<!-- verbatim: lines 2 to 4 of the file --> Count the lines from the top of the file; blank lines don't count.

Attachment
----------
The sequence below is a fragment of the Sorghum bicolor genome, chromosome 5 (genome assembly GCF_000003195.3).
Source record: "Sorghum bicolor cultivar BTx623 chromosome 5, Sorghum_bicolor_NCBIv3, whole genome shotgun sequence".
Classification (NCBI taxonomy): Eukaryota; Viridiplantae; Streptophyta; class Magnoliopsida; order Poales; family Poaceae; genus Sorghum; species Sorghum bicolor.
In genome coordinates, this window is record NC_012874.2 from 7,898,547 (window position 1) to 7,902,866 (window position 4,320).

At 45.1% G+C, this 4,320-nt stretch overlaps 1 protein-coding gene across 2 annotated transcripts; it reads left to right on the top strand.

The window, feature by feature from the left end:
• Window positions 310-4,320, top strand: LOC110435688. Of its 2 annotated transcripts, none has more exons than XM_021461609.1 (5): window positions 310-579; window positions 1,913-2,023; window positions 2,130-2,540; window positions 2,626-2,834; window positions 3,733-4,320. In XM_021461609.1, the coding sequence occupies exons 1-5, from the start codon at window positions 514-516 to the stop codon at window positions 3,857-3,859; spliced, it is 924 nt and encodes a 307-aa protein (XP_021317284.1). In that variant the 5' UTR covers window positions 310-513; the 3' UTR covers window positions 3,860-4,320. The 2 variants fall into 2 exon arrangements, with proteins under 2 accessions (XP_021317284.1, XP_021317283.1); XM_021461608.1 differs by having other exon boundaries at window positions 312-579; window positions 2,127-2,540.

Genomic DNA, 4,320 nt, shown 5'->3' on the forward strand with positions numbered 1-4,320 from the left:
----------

Source record: "Sorghum bicolor cultivar BTx623 chromosome 5, Sorghum_bicolor_NCBIv3, whole genome shotgun sequence".
Classification (NCBI taxonomy): Eukaryota; Viridiplantae; Streptophyta; class Magnoliopsida; order Poales; family Poaceae; genus Sorghum; species Sorghum bicolor.
In genome coordinates, this window is record NC_012874.2 from 7,898,547 (window position 1) to 7,902,866 (window position 4,320).